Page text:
Updates to Title 24 Treatment of Skylights Proposed six changes to skylights: (1) Modifying the description of the daylit zone under skylights; (2) Correcting errors in the definitions of effective aperture and well efficiency; (3) Adding requirements for Automatic Daylighting Control Devices so that they are easy to adjust initially and over time; (4) Adding a mandatory requirement that light fixtures in the daylit area be controlled by photosensors or timeclocks; (5) Revising the Power Adjustment Factors to give more credit to automatic stepped daylighting controls under skylights; (6) Updating the prescriptive requirements for large (greater than 25,000 square feet) low-rise nonresidential buildings to require skylights for floor areas directly under roofs.
Bi-Level Lighting Control Credits Encouraged the use of occupancy sensors, timers and specialized switching strategies in conjunction with bi-level lighting controls in intermittently occupied areas.
High Performance Relocatable Classrooms Propsoed modifications to Relocatable Classroom (RC) Standards requirements for ceiling insulation, cool roofing and lighting, and develops a set of prescriptive envelope component measures.
Nonresidential Duct Sealing and Insulation Proposed updates to the treatment of duct systems in light commercial buildings. Duct insulation R-values are increased from R-4.2 to R-8 for ducts located in an unconditional space or outdoors.
Inclusion of Cool Roofs in Nonresidential Title 24 Prescriptive Requirements Proposed modifying the treatment of cool roofs. Cool roofs will be considered a prescriptive requirement for nonresidential buildings with low-sloped roofs (i.e., roofs with a ratio of rise to run not exceeding 2:12).

Residential: 2008 Code Cycle

Measure Name Measure Description
Demand Responsive Control of Air Conditioning via Programmable Communicating Thermostats (PCTs) Proposed to require that all temperature control of all new spaces and all spaces served by a retrofit HVAC system would include the capability to receive a curtailment signal from the local utility or Independent System Operator (ISO) and be able to set-up the cooling setpoint while receiving the curtailment signal.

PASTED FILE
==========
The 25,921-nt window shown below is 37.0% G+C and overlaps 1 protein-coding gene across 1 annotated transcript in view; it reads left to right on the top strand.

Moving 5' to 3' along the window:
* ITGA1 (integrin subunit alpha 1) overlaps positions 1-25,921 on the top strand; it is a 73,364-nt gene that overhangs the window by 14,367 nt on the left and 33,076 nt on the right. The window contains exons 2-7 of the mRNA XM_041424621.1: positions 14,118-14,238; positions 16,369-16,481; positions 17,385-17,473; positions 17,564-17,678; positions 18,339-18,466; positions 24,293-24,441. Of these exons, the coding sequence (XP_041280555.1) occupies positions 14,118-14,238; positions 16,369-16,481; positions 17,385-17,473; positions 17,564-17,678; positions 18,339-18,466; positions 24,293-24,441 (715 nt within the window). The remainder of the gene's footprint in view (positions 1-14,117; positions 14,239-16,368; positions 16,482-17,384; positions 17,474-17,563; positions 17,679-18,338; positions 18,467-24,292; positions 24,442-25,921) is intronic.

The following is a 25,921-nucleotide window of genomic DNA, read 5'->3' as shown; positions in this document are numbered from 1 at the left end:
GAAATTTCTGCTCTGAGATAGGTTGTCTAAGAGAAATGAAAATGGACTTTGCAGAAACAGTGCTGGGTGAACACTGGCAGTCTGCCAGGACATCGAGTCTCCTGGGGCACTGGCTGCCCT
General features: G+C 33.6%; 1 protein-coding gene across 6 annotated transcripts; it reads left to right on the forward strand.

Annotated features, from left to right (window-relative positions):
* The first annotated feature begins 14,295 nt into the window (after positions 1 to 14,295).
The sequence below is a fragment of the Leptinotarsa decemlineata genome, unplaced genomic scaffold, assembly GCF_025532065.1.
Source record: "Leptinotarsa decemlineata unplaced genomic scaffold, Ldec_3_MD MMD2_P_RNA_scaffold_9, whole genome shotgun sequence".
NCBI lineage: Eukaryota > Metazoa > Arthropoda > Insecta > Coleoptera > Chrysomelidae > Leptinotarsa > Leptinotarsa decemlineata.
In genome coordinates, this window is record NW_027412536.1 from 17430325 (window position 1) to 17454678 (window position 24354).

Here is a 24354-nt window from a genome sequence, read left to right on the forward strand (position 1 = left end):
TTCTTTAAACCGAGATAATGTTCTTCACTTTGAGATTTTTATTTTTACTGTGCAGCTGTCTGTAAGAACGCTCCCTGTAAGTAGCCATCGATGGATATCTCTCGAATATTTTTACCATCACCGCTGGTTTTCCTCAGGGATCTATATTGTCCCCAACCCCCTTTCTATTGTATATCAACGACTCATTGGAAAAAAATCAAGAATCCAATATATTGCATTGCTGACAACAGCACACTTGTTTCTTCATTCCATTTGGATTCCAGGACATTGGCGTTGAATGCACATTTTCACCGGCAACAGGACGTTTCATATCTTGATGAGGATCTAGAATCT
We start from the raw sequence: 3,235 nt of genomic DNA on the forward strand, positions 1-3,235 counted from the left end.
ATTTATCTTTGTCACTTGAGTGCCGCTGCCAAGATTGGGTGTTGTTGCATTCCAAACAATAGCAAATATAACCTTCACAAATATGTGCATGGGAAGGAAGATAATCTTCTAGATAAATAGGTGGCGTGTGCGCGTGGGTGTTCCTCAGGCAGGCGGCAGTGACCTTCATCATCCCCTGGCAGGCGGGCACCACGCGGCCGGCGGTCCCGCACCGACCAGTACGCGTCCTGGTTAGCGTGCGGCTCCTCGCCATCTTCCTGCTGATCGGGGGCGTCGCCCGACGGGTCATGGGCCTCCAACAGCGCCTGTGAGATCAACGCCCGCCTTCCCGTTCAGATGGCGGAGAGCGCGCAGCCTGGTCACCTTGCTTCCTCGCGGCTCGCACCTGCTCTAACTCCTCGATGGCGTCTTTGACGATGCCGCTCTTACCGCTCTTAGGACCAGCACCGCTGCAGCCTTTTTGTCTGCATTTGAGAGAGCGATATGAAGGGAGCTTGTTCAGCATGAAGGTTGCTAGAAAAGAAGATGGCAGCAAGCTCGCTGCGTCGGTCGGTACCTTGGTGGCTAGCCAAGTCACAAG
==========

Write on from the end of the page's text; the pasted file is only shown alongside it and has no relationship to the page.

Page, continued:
Hardwired Standby Loads: Lighting Controls Proposed addressing the standby energy loads from hardwired lighting controls, specifically sensors that regulate usage of nonresidential and high-rise residential lighting fixtures and systems.
Residential Evaporative Cooling Proposed changes in how evaporative coolers are modeled under the Title 24 Residential Building Standards.
Residential Swimming Pools Proposed mandating various design and operational aspects of new swimming pools. The proposed measures aimed to establish the minimum acceptable pool design for increased energy efficiency while maintaining safety standards.
Residential Windows Evaluated possible changes to the prescriptive U- factor and Solar Heat Gain Coefficient (SHGC) for residential fenestration products, to consider various measures and their energy and economic impacts, and to propose appropriate values.

Nonresidential: 2008 Code Cycle

Measure Name Measure Description
Demand Responsive Control of Air Conditioning via Programmable Communicating Thermostats (PCTs) Proposed to require that all temperature control of all new spaces and all spaces served by a retrofit HVAC system would include the capability to receive a curtailment signal from the local utility or Independent System Operator (ISO) and be able to set-up the cooling setpoint while receiving the curtailment signal.
Hardwired Standby Loads: Lighting Controls Proposed addressing the standby energy loads from hardwired lighting controls, specifically sensors that regulate usage of nonresidential and high-rise residential lighting fixtures and systems.
Building Envelope Tradeoff Method The building envelope tradeoff method contained in Section 143(b) contains a building envelope tradeoff procedure whereby fenestration performance, insulation levels and cool roof properties may be traded off to achieve compliance with the standards. This proposal introduced a new coefficient for visual light transmittance in order to better model the different solar heat gain performance between single and multiple layered glazing.
Insulation Requirements Proposed a modification to the prescriptive insulation requirements for nonresidential buildings that are contained in Tables 143-A, 143-B, and 143-C. The standards for relocatable school buildings in Table143-C are for buildings that can be relocated to any climate zone, and so the insulation requirements correspond to